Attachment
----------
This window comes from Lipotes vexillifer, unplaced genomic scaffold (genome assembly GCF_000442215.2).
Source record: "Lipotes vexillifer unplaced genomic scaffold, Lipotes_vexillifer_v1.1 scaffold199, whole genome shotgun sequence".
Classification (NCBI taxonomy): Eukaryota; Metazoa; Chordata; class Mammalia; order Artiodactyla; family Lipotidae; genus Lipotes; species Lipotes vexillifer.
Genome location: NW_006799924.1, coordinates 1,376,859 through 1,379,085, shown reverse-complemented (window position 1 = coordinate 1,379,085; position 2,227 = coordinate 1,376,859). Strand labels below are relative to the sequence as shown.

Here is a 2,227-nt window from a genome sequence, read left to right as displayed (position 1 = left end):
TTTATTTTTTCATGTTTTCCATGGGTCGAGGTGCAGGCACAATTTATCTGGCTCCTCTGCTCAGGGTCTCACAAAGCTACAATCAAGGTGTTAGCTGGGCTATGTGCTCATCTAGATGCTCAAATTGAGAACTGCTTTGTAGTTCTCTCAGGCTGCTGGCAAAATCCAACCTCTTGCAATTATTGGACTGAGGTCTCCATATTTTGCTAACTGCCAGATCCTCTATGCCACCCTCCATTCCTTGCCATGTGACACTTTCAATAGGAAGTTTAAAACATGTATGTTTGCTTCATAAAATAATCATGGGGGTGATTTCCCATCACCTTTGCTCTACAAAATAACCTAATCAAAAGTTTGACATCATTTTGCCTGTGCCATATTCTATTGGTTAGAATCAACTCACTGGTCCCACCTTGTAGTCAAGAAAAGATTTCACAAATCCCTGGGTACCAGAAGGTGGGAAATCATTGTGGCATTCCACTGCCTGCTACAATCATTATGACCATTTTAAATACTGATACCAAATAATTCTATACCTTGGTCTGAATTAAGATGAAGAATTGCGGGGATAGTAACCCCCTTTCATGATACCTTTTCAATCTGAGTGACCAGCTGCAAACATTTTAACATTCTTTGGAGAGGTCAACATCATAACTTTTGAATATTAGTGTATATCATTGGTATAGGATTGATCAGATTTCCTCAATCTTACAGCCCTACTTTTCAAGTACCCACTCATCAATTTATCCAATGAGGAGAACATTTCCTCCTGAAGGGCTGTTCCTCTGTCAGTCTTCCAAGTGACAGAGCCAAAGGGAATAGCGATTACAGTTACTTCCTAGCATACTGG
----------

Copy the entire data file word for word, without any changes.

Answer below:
This window comes from Lipotes vexillifer, unplaced genomic scaffold (genome assembly GCF_000442215.2).
Source record: "Lipotes vexillifer unplaced genomic scaffold, Lipotes_vexillifer_v1.1 scaffold199, whole genome shotgun sequence".
Classification (NCBI taxonomy): Eukaryota; Metazoa; Chordata; class Mammalia; order Artiodactyla; family Lipotidae; genus Lipotes; species Lipotes vexillifer.
Genome location: NW_006799924.1, coordinates 1,376,859 through 1,379,085, shown reverse-complemented (window position 1 = coordinate 1,379,085; position 2,227 = coordinate 1,376,859). Strand labels below are relative to the sequence as shown.

Here is a 2,227-nt window from a genome sequence, read left to right as displayed (position 1 = left end):
TTTATTTTTTCATGTTTTCCATGGGTCGAGGTGCAGGCACAATTTATCTGGCTCCTCTGCTCAGGGTCTCACAAAGCTACAATCAAGGTGTTAGCTGGGCTATGTGCTCATCTAGATGCTCAAATTGAGAACTGCTTTGTAGTTCTCTCAGGCTGCTGGCAAAATCCAACCTCTTGCAATTATTGGACTGAGGTCTCCATATTTTGCTAACTGCCAGATCCTCTATGCCACCCTCCATTCCTTGCCATGTGACACTTTCAATAGGAAGTTTAAAACATGTATGTTTGCTTCATAAAATAATCATGGGGGTGATTTCCCATCACCTTTGCTCTACAAAATAACCTAATCAAAAGTTTGACATCATTTTGCCTGTGCCATATTCTATTGGTTAGAATCAACTCACTGGTCCCACCTTGTAGTCAAGAAAAGATTTCACAAATCCCTGGGTACCAGAAGGTGGGAAATCATTGTGGCATTCCACTGCCTGCTACAATCATTATGACCATTTTAAATACTGATACCAAATAATTCTATACCTTGGTCTGAATTAAGATGAAGAATTGCGGGGATAGTAACCCCCTTTCATGATACCTTTTCAATCTGAGTGACCAGCTGCAAACATTTTAACATTCTTTGGAGAGGTCAACATCATAACTTTTGAATATTAGTGTATATCATTGGTATAGGATTGATCAGATTTCCTCAATCTTACAGCCCTACTTTTCAAGTACCCACTCATCAATTTATCCAATGAGGAGAACATTTCCTCCTGAAGGGCTGTTCCTCTGTCAGTCTTCCAAGTGACAGAGCCAAAGGGAATAGCGATTACAGTTACTTCCTAGCATACTGG